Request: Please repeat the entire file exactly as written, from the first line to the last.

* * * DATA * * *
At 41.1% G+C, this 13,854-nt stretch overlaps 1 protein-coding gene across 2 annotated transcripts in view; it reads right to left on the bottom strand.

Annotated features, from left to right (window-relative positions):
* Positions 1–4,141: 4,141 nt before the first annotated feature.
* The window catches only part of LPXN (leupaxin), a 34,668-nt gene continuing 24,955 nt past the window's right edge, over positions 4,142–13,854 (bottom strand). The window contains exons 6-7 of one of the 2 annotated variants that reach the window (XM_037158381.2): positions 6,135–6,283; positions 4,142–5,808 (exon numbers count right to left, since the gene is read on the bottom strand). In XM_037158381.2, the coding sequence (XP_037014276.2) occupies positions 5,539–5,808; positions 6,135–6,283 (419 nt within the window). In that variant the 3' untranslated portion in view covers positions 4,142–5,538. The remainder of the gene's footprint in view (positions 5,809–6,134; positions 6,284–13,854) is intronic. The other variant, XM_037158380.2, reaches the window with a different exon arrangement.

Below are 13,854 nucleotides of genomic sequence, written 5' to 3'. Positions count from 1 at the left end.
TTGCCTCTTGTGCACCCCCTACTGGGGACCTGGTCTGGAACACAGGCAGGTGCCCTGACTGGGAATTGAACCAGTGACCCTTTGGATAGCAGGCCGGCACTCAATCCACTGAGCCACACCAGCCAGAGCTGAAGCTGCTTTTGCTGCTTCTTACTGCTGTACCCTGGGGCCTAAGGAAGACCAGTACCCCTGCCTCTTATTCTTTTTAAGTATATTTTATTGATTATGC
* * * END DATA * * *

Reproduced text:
At 41.1% G+C, this 13,854-nt stretch overlaps 1 protein-coding gene across 2 annotated transcripts in view; it reads right to left on the bottom strand.

Annotated features, from left to right (window-relative positions):
* Positions 1–4,141: 4,141 nt before the first annotated feature.
* The window catches only part of LPXN (leupaxin), a 34,668-nt gene continuing 24,955 nt past the window's right edge, over positions 4,142–13,854 (bottom strand). The window contains exons 6-7 of one of the 2 annotated variants that reach the window (XM_037158381.2): positions 6,135–6,283; positions 4,142–5,808 (exon numbers count right to left, since the gene is read on the bottom strand). In XM_037158381.2, the coding sequence (XP_037014276.2) occupies positions 5,539–5,808; positions 6,135–6,283 (419 nt within the window). In that variant the 3' untranslated portion in view covers positions 4,142–5,538. The remainder of the gene's footprint in view (positions 5,809–6,134; positions 6,284–13,854) is intronic. The other variant, XM_037158380.2, reaches the window with a different exon arrangement.

Below are 13,854 nucleotides of genomic sequence, written 5' to 3'. Positions count from 1 at the left end.
TTGCCTCTTGTGCACCCCCTACTGGGGACCTGGTCTGGAACACAGGCAGGTGCCCTGACTGGGAATTGAACCAGTGACCCTTTGGATAGCAGGCCGGCACTCAATCCACTGAGCCACACCAGCCAGAGCTGAAGCTGCTTTTGCTGCTTCTTACTGCTGTACCCTGGGGCCTAAGGAAGACCAGTACCCCTGCCTCTTATTCTTTTTAAGTATATTTTATTGATTATGC